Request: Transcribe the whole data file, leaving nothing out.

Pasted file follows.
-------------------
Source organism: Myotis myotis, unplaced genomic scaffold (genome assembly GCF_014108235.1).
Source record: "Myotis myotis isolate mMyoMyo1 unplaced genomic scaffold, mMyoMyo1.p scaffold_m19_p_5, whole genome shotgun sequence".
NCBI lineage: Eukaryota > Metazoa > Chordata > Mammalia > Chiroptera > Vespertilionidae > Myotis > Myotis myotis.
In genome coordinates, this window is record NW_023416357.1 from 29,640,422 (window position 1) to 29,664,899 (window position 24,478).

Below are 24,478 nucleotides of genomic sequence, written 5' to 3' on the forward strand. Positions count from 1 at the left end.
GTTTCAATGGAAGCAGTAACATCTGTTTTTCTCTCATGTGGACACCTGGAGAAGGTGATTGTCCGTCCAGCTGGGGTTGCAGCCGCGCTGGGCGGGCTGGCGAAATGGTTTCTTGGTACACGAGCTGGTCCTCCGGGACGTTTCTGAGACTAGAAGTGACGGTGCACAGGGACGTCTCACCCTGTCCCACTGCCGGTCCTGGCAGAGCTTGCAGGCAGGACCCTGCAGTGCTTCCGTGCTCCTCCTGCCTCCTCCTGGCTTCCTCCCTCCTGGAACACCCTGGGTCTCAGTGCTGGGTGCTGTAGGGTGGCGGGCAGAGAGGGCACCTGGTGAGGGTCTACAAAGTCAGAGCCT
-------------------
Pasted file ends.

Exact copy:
Source organism: Myotis myotis, unplaced genomic scaffold (genome assembly GCF_014108235.1).
Source record: "Myotis myotis isolate mMyoMyo1 unplaced genomic scaffold, mMyoMyo1.p scaffold_m19_p_5, whole genome shotgun sequence".
NCBI lineage: Eukaryota > Metazoa > Chordata > Mammalia > Chiroptera > Vespertilionidae > Myotis > Myotis myotis.
In genome coordinates, this window is record NW_023416357.1 from 29,640,422 (window position 1) to 29,664,899 (window position 24,478).

Below are 24,478 nucleotides of genomic sequence, written 5' to 3' on the forward strand. Positions count from 1 at the left end.
GTTTCAATGGAAGCAGTAACATCTGTTTTTCTCTCATGTGGACACCTGGAGAAGGTGATTGTCCGTCCAGCTGGGGTTGCAGCCGCGCTGGGCGGGCTGGCGAAATGGTTTCTTGGTACACGAGCTGGTCCTCCGGGACGTTTCTGAGACTAGAAGTGACGGTGCACAGGGACGTCTCACCCTGTCCCACTGCCGGTCCTGGCAGAGCTTGCAGGCAGGACCCTGCAGTGCTTCCGTGCTCCTCCTGCCTCCTCCTGGCTTCCTCCCTCCTGGAACACCCTGGGTCTCAGTGCTGGGTGCTGTAGGGTGGCGGGCAGAGAGGGCACCTGGTGAGGGTCTACAAAGTCAGAGCCT